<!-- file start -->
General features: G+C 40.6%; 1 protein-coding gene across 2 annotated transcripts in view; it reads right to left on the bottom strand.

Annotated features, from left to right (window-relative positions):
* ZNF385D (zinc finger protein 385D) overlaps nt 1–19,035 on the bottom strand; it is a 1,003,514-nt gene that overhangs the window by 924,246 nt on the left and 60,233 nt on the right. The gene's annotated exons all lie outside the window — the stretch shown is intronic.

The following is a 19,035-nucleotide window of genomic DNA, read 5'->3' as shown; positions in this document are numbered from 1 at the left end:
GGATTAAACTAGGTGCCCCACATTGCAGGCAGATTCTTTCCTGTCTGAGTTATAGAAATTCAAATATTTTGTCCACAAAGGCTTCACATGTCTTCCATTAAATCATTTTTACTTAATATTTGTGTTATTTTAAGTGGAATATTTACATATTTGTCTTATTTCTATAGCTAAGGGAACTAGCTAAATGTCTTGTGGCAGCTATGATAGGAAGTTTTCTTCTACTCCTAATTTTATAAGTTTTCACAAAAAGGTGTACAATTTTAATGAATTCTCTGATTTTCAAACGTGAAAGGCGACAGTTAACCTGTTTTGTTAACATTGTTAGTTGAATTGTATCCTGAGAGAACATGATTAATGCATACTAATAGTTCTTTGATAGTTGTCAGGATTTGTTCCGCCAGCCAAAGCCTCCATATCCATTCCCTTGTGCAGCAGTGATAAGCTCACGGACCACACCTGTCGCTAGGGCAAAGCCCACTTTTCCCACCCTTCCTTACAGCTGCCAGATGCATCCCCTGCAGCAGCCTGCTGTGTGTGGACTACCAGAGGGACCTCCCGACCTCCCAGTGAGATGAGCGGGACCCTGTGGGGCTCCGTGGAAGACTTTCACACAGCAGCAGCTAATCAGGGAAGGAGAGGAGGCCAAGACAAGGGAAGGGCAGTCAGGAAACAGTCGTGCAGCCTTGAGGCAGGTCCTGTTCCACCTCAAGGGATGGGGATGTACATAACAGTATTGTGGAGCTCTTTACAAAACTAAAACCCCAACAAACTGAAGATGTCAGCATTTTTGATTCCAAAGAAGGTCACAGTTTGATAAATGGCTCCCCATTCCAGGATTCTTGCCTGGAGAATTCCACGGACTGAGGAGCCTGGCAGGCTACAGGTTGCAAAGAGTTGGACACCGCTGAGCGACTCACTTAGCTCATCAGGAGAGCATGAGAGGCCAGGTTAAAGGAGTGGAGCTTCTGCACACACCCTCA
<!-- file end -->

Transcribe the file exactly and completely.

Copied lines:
General features: G+C 40.6%; 1 protein-coding gene across 2 annotated transcripts in view; it reads right to left on the bottom strand.

Annotated features, from left to right (window-relative positions):
* ZNF385D (zinc finger protein 385D) overlaps nt 1–19,035 on the bottom strand; it is a 1,003,514-nt gene that overhangs the window by 924,246 nt on the left and 60,233 nt on the right. The gene's annotated exons all lie outside the window — the stretch shown is intronic.

The following is a 19,035-nucleotide window of genomic DNA, read 5'->3' as shown; positions in this document are numbered from 1 at the left end:
GGATTAAACTAGGTGCCCCACATTGCAGGCAGATTCTTTCCTGTCTGAGTTATAGAAATTCAAATATTTTGTCCACAAAGGCTTCACATGTCTTCCATTAAATCATTTTTACTTAATATTTGTGTTATTTTAAGTGGAATATTTACATATTTGTCTTATTTCTATAGCTAAGGGAACTAGCTAAATGTCTTGTGGCAGCTATGATAGGAAGTTTTCTTCTACTCCTAATTTTATAAGTTTTCACAAAAAGGTGTACAATTTTAATGAATTCTCTGATTTTCAAACGTGAAAGGCGACAGTTAACCTGTTTTGTTAACATTGTTAGTTGAATTGTATCCTGAGAGAACATGATTAATGCATACTAATAGTTCTTTGATAGTTGTCAGGATTTGTTCCGCCAGCCAAAGCCTCCATATCCATTCCCTTGTGCAGCAGTGATAAGCTCACGGACCACACCTGTCGCTAGGGCAAAGCCCACTTTTCCCACCCTTCCTTACAGCTGCCAGATGCATCCCCTGCAGCAGCCTGCTGTGTGTGGACTACCAGAGGGACCTCCCGACCTCCCAGTGAGATGAGCGGGACCCTGTGGGGCTCCGTGGAAGACTTTCACACAGCAGCAGCTAATCAGGGAAGGAGAGGAGGCCAAGACAAGGGAAGGGCAGTCAGGAAACAGTCGTGCAGCCTTGAGGCAGGTCCTGTTCCACCTCAAGGGATGGGGATGTACATAACAGTATTGTGGAGCTCTTTACAAAACTAAAACCCCAACAAACTGAAGATGTCAGCATTTTTGATTCCAAAGAAGGTCACAGTTTGATAAATGGCTCCCCATTCCAGGATTCTTGCCTGGAGAATTCCACGGACTGAGGAGCCTGGCAGGCTACAGGTTGCAAAGAGTTGGACACCGCTGAGCGACTCACTTAGCTCATCAGGAGAGCATGAGAGGCCAGGTTAAAGGAGTGGAGCTTCTGCACACACCCTCA